Contra Costa County District Attorney Diana Becton has announced changes to the way her office will handle civil asset forfeiture, a controversial practice that allows police to confiscate property and money they believe is connected to criminal activity.
Becton said her office will no longer pursue civil asset forfeiture against people who have not been charged with a crime. She has also raised the threshold for initiating seizures from $500 to $1,000, cementing an interim policy she passed roughly 18 months ago.
Becton’s office had implemented an interim ban on civil asset forfeiture in June 2019 following the release of a Bay Area News Group investigative report that revealed from 2015 to 2018, Contra Costa police had seized $1.1 million from people suspected of committing drug-related crimes, but were not criminally charged.
Public records show the number of cases in which property was seized without criminal charges has dropped significantly since Becton reformed the practice last year. As a result of the interim policy change, money seized from people who were not charged dropped from about $71,000 to $7,800 in the first half of 2020.
“The community rightfully has tremendous concerns about the use of the civil asset forfeiture process by law enforcement,” Becton said in a press release. “I have listened to the concerns and instituted this new policy on a permanent basis. We must only use civil asset forfeiture when absolutely necessary and in conjunction with a criminal case.”
Civil asset forfeiture was created as a way to financially hamstring large-scale criminal organizations and repurpose their ill-gotten profits to benefit society. The process is different from criminal asset forfeiture, which involves the confiscation of crime-related property seized after a conviction.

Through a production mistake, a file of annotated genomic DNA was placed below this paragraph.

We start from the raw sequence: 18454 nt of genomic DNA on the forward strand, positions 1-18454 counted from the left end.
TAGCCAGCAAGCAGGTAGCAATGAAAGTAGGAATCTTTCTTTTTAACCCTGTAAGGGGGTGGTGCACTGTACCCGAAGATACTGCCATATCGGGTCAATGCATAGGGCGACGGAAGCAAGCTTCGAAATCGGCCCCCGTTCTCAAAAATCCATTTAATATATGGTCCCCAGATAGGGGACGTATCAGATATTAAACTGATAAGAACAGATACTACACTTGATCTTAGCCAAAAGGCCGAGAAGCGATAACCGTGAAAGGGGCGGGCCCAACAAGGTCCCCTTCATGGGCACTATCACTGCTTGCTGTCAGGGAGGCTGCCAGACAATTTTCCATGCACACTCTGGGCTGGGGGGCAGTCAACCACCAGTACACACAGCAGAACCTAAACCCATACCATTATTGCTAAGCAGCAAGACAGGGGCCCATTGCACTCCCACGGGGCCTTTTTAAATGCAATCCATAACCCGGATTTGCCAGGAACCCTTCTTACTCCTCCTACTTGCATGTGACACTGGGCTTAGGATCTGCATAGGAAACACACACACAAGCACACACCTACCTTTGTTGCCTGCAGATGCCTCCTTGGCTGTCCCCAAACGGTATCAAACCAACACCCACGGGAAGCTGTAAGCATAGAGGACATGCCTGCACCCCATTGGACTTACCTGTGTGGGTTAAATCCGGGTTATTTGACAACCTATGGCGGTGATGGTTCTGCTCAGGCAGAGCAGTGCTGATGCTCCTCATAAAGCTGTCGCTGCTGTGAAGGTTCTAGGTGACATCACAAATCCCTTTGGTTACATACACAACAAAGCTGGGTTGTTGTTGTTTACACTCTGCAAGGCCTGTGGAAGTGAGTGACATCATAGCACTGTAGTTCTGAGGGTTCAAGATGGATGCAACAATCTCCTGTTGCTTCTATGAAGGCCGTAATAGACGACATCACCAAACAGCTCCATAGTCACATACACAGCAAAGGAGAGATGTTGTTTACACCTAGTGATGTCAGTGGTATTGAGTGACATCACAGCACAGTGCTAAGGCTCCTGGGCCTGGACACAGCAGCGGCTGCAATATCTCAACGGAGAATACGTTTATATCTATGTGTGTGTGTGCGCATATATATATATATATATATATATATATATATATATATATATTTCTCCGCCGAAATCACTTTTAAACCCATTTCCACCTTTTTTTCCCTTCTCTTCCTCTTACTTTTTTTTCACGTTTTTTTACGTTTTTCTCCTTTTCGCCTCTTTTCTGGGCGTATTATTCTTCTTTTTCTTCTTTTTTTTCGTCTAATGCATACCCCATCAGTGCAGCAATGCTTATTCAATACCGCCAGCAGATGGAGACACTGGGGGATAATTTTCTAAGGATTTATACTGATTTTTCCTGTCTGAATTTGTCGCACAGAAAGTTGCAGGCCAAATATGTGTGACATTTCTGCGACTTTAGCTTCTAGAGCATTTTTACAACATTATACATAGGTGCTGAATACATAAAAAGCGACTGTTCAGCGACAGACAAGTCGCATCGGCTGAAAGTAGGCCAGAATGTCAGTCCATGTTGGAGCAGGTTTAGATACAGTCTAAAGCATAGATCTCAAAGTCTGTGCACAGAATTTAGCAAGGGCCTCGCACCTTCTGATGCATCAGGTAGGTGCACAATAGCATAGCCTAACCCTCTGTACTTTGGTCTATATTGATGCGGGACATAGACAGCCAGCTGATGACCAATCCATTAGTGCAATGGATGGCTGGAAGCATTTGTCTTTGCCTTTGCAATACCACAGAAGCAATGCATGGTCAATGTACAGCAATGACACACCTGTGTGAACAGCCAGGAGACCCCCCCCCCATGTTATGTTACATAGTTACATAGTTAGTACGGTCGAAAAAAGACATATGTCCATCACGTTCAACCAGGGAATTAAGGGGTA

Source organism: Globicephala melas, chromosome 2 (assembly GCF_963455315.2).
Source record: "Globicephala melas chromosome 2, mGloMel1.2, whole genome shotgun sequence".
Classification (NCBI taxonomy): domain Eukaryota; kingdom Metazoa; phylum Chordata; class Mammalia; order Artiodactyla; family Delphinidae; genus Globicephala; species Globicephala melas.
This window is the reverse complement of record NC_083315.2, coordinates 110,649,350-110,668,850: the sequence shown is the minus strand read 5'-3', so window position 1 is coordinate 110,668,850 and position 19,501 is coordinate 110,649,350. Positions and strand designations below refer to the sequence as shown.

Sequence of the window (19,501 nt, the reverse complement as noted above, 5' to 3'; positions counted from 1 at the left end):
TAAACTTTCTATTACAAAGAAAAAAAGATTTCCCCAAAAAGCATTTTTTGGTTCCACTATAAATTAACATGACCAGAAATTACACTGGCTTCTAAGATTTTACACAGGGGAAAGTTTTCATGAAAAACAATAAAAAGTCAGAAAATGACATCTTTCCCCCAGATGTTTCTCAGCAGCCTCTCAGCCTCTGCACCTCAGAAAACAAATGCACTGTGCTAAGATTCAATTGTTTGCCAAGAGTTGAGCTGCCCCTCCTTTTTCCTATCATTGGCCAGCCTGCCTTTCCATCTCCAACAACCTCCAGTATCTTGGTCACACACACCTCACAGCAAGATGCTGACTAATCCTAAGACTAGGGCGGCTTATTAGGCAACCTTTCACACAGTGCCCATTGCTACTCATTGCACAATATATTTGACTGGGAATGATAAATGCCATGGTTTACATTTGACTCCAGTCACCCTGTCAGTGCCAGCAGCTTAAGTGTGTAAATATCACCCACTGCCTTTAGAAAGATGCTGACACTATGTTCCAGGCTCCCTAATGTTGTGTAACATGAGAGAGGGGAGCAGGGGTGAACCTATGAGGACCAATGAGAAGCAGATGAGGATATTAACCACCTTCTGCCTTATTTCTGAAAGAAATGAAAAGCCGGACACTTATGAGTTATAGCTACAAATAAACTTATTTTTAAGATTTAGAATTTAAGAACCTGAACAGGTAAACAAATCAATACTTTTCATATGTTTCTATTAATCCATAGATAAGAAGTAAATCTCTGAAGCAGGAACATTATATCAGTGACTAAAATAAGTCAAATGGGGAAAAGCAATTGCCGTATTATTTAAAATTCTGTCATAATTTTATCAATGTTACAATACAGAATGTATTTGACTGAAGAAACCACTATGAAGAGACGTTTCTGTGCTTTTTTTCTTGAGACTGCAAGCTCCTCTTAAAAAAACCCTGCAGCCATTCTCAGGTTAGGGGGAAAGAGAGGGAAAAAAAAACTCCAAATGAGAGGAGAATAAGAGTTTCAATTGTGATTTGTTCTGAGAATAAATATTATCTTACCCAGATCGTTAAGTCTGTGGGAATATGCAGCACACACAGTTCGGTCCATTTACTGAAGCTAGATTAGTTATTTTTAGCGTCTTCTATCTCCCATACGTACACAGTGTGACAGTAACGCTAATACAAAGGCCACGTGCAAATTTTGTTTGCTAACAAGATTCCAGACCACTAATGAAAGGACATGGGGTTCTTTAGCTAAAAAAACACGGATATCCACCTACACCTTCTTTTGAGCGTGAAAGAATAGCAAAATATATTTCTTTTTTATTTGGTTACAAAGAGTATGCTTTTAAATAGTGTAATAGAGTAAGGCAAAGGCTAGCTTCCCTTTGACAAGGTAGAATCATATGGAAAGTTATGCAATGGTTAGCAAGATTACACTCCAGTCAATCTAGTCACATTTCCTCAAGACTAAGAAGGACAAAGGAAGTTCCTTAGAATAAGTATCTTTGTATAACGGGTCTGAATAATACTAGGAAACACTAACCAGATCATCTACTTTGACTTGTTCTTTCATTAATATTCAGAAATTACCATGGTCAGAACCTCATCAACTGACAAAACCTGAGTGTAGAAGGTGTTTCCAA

California law allows cash or property to be subject to forfeiture if it is traceable to drug trafficking, as long as the property owner knew it was being used for that purpose. State law does not explicitly require criminal charges to be filed in order for police to seize assets except in certain circumstances.
Civil asset forfeiture brings in a lot of money, most of which goes to the state or local police agencies that performed the seizure. A study published this month by the Institute for Justice found that state and federal law enforcement agencies cumulatively collected at least $68.8 billion over the last 20 years. Police in California alone collected more than $440 million from 2012 to 2018 using civil asset forfeiture, according to the report.
Despite its widespread use, there isn’t a lot of evidence showing that civil asset forfeiture actually deters criminals. There was no rise in criminal activity when the state of New Mexico abolished civil asset forfeiture in 2015, for example.
For innocent property owners, getting back seized property is often a headache that requires the help of an experienced civil asset forfeiture attorney. A good lawyer can challenge the seizure in court and help you recover your rightful property in a timely manner.
South Florida Civil Asset Forfeiture Attorney
Has your lawful property been seized using asset forfeiture? Contact Brian Silber, P.A. to set up a free initial consultation and work with one of South Florida’s most experienced civil asset forfeiture defense attorneys.